young cafe worker

Just started your first job?

Wondering what you’re entitled to at work? As a young worker, you are covered by provincial employment standards laws. These set out the basic rules that your employer has to follow in the workplace, including your wages and overtime pay, hours of work, holidays, breaks, whether you have to pay for your own uniform, and other similar matters.

Young Worker? Got Questions? We Have Answers.

We get lots of questions from young workers across the country about their rights at work, working conditions and what unions are and what they do. 

We’ve collected 5 of the top questions we get and answered them, below.  

As a young worker, you are covered by provincial employment standards laws. These set out the basic rules that your employer has to follow in the workplace, including your wages and overtime pay, hours of work, holidays, breaks, whether you have to pay for your own uniform, and other similar matters.   

The laws are different in each province and territory, so look for the standards that apply where you live. Click on your province for more information.

Alberta 

British Columbia 

Manitoba

New Brunswick 

Newfoundland/Labrador

Northwest Territories

Nova Scotia       

Nunavut

Ontario

Prince Edward Island

Saskatchewan /a>

Yukon


Note that if you cross provincial borders for your job (for example, you drive a transport truck), you are likely covered by federal employment standards.

Where can I find information about safety at work?

Did you know young workers are the most likely to be hurt on the job? In fact, young people are most likely to get hurt on the job within 6 months of starting. This is often due to a lack of training, but also to an eagerness to prove ourselves as worthy of a new job. 

Don’t let eagerness get in the way of safety.  As a young worker, you’re covered by provincial Occupational Health and Safety laws that outline your boss’s responsibilities, and yours, for keeping safe on the job. 

We all have four basic rights at work:

  1. The right to KNOW. You have the right to know about any potential hazards on the job, and to receive training to deal with any hazards, chemicals, machinery, or situations you will encounter on your job.
  2. The right to REFUSE UNSAFE WORK. Ever been asked to drive a forklift you weren’t trained on? Or to use a chemical you were unfamiliar with? Or to deal with rowdy customers by yourself? You absolutely have the right to refuse work that you feel is unsafe. You also have the right to be assigned to an alternate task until you are safely trained to perform the original job, or until the safety problem is fixed. (Check out this hilarious video on the right and wrong ways to refuse unsafe work.)
  3. The right to PARTICIPATE. Many workplaces have workplace health & safety committees, who work with the boss to address any safety problems. You have the right to join and participate in a committee like this.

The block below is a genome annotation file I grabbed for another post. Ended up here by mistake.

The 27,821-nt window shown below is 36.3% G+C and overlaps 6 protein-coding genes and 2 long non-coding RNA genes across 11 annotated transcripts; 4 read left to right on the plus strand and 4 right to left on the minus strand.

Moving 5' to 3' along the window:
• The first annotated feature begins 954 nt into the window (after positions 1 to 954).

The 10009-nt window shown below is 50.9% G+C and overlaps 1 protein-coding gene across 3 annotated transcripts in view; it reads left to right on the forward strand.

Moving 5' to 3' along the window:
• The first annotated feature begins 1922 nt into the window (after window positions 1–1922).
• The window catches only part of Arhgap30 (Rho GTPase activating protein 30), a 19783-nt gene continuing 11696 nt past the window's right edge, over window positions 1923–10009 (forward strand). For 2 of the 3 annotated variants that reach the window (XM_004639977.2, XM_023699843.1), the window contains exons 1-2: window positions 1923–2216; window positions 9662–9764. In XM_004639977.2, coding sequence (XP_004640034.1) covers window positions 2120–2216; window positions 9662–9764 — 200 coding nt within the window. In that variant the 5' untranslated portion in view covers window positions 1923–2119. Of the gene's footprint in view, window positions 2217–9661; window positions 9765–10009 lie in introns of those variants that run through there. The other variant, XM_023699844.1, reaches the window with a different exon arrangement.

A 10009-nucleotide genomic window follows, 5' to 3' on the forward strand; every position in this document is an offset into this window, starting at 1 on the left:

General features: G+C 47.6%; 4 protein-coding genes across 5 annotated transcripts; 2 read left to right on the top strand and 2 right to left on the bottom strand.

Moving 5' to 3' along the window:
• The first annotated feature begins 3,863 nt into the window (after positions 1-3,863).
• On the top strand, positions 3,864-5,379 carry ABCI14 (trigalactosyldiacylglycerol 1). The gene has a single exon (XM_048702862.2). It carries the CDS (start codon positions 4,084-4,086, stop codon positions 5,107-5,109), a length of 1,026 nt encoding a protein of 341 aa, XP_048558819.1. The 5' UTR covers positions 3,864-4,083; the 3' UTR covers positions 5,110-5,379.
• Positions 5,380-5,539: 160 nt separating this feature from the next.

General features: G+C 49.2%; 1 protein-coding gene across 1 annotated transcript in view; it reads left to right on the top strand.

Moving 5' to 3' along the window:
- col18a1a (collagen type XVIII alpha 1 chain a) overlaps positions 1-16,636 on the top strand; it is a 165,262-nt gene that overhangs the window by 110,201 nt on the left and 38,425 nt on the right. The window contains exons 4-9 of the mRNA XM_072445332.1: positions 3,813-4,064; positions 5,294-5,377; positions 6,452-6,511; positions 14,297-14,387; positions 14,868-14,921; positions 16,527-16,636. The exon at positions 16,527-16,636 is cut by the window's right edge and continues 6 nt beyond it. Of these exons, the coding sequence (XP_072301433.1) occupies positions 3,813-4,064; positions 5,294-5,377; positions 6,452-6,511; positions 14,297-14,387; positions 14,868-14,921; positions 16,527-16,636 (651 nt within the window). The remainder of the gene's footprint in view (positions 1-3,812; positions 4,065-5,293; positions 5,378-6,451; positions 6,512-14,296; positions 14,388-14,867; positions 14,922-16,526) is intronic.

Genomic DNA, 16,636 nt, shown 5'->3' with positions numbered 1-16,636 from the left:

4. The right to NO DISCRIMINATION. You can’t be penalized, in any way, for refusing unsafe work, or reporting unsafe working conditions.

What is a union? 

Why do we have unions? What do unions do?apprentice

Negotiating for something with a group behind you is easier than going it alone.  A union is a group of workers who have gotten together to bargain with their bosses to improve their working conditions. More technically, a union is a legally recognized group with which an employer is obligated to bargain a contract.

Workers join unions for many reasons. First and foremost, unions give workers a voice on the job and bring more democracy to the workplace. A voice, more democracy – and a collective agreement, or a contract, that outlines wages, hours, holidays, health & dental benefits, and other benefits that members receive. 

Union members also bargain for higher wages. Unionized young workers make on average $3.16 more per hour than their non-unionized counterparts.

Am I a union member? 

A simple way to know if you’re a union member is to look on your pay stub (that list attached to your pay cheque that shows how much you got paid and what, if any, deductions were made, like taxes and payments to pension and insurance plans. 

If you are a union member, you pay union dues. These dues deductions will show up on the deductions side of the list.

Can’t find a paystub? Ask your co-workers, or search online. You may also have a union bulletin board somewhere in your workplace where union notices are posted. If your workplace is unionized, you have to join the union. However, if you are prohibited from joining due to religious obligations, you can instead choose to pay the equivalent of your union dues to a charitable organization. For more information about this, contact your local union.

How do I join a union? 

If your workplace doesn’t have a union, and you want to organize one, there is a series of steps you have to take. 

  1. Start by talking with your co-workers to see if they’re interested in getting unionized. The majority of people in your workplace have to agree to form a union – and this often takes a few conversations with people and explaining why you want to unionize.
  2. Next, contact a union who represents members in the field (or sector) where you work. From there you will start a union drive – where you and your co-workers sign union cards stating your intent to form a union. 
  3. Next, depending on the province where you live, you may have to have a vote to complete the process. 

Want more information on the way to join a union in your province? Check out this great guide from the United Food and Commercial Workers union.

Have another question? Ask us at youngworkers@clc-ctc.ca

Young workers rap video